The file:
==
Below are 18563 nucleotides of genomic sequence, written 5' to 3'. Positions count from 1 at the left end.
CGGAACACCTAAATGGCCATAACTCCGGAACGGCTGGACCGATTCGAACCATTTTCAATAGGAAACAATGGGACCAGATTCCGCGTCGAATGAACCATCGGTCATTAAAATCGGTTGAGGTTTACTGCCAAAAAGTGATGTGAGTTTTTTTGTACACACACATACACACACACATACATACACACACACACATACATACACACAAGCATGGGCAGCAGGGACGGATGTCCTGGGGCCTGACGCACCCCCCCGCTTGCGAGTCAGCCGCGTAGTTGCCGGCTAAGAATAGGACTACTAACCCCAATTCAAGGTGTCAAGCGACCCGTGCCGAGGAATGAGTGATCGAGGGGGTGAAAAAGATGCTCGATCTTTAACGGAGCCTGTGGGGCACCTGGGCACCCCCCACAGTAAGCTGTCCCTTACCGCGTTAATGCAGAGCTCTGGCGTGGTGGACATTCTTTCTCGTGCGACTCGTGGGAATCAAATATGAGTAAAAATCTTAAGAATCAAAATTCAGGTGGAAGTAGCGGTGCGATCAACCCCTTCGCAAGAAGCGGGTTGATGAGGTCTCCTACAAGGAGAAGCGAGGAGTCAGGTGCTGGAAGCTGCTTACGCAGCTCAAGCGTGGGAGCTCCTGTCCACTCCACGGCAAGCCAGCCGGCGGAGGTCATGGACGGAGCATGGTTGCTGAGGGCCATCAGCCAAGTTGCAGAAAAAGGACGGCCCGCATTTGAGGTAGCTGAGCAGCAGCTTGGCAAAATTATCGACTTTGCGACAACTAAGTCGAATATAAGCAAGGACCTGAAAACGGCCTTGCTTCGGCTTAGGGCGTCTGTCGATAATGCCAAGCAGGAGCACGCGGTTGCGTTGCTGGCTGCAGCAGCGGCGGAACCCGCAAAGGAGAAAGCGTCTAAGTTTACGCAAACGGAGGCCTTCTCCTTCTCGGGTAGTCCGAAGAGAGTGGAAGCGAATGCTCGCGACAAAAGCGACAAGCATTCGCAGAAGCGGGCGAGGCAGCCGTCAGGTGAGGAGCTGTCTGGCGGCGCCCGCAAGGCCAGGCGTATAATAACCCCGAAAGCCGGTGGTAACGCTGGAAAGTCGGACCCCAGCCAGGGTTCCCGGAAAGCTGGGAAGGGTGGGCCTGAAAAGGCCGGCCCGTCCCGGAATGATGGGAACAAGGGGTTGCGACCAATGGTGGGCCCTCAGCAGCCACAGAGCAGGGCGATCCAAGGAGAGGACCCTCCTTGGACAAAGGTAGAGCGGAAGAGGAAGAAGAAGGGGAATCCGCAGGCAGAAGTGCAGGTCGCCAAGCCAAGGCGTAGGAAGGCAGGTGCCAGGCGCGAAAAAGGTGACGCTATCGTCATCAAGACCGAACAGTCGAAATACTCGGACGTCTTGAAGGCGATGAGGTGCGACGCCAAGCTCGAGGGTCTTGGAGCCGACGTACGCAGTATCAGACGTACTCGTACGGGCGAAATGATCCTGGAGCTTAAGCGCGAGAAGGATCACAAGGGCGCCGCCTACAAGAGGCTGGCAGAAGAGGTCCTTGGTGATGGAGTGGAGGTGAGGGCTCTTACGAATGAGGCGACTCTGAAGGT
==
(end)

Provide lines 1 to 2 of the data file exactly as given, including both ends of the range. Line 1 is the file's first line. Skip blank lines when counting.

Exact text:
Below are 18563 nucleotides of genomic sequence, written 5' to 3'. Positions count from 1 at the left end.
CGGAACACCTAAATGGCCATAACTCCGGAACGGCTGGACCGATTCGAACCATTTTCAATAGGAAACAATGGGACCAGATTCCGCGTCGAATGAACCATCGGTCATTAAAATCGGTTGAGGTTTACTGCCAAAAAGTGATGTGAGTTTTTTTGTACACACACATACACACACACATACATACACACACACACATACATACACACAAGCATGGGCAGCAGGGACGGATGTCCTGGGGCCTGACGCACCCCCCCGCTTGCGAGTCAGCCGCGTAGTTGCCGGCTAAGAATAGGACTACTAACCCCAATTCAAGGTGTCAAGCGACCCGTGCCGAGGAATGAGTGATCGAGGGGGTGAAAAAGATGCTCGATCTTTAACGGAGCCTGTGGGGCACCTGGGCACCCCCCACAGTAAGCTGTCCCTTACCGCGTTAATGCAGAGCTCTGGCGTGGTGGACATTCTTTCTCGTGCGACTCGTGGGAATCAAATATGAGTAAAAATCTTAAGAATCAAAATTCAGGTGGAAGTAGCGGTGCGATCAACCCCTTCGCAAGAAGCGGGTTGATGAGGTCTCCTACAAGGAGAAGCGAGGAGTCAGGTGCTGGAAGCTGCTTACGCAGCTCAAGCGTGGGAGCTCCTGTCCACTCCACGGCAAGCCAGCCGGCGGAGGTCATGGACGGAGCATGGTTGCTGAGGGCCATCAGCCAAGTTGCAGAAAAAGGACGGCCCGCATTTGAGGTAGCTGAGCAGCAGCTTGGCAAAATTATCGACTTTGCGACAACTAAGTCGAATATAAGCAAGGACCTGAAAACGGCCTTGCTTCGGCTTAGGGCGTCTGTCGATAATGCCAAGCAGGAGCACGCGGTTGCGTTGCTGGCTGCAGCAGCGGCGGAACCCGCAAAGGAGAAAGCGTCTAAGTTTACGCAAACGGAGGCCTTCTCCTTCTCGGGTAGTCCGAAGAGAGTGGAAGCGAATGCTCGCGACAAAAGCGACAAGCATTCGCAGAAGCGGGCGAGGCAGCCGTCAGGTGAGGAGCTGTCTGGCGGCGCCCGCAAGGCCAGGCGTATAATAACCCCGAAAGCCGGTGGTAACGCTGGAAAGTCGGACCCCAGCCAGGGTTCCCGGAAAGCTGGGAAGGGTGGGCCTGAAAAGGCCGGCCCGTCCCGGAATGATGGGAACAAGGGGTTGCGACCAATGGTGGGCCCTCAGCAGCCACAGAGCAGGGCGATCCAAGGAGAGGACCCTCCTTGGACAAAGGTAGAGCGGAAGAGGAAGAAGAAGGGGAATCCGCAGGCAGAAGTGCAGGTCGCCAAGCCAAGGCGTAGGAAGGCAGGTGCCAGGCGCGAAAAAGGTGACGCTATCGTCATCAAGACCGAACAGTCGAAATACTCGGACGTCTTGAAGGCGATGAGGTGCGACGCCAAGCTCGAGGGTCTTGGAGCCGACGTACGCAGTATCAGACGTACTCGTACGGGCGAAATGATCCTGGAGCTTAAGCGCGAGAAGGATCACAAGGGCGCCGCCTACAAGAGGCTGGCAGAAGAGGTCCTTGGTGATGGAGTGGAGGTGAGGGCTCTTACGAATGAGGCGACTCTGAAGGT